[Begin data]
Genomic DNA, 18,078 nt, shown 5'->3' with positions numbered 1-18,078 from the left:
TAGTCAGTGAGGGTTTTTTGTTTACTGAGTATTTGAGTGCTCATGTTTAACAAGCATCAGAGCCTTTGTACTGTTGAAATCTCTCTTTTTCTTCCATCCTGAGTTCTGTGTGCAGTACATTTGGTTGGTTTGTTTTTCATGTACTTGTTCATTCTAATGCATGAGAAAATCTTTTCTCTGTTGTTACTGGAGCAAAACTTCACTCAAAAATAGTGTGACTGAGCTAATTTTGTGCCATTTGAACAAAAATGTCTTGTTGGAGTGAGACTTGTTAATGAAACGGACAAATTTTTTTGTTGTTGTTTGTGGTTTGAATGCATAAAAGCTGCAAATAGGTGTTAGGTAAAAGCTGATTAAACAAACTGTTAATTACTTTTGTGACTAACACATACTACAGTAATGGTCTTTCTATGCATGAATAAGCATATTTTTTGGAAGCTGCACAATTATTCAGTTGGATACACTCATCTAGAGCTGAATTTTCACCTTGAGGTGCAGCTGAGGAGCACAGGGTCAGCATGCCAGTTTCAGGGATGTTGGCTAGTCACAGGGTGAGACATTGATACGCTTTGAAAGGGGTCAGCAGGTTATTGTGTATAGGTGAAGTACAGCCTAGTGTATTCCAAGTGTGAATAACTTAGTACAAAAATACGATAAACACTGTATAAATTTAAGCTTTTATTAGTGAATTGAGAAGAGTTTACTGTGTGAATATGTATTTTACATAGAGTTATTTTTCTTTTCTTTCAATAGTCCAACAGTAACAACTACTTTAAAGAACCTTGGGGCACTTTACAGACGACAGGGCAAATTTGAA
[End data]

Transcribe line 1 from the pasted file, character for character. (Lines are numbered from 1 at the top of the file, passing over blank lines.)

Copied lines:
Genomic DNA, 18,078 nt, shown 5'->3' with positions numbered 1-18,078 from the left: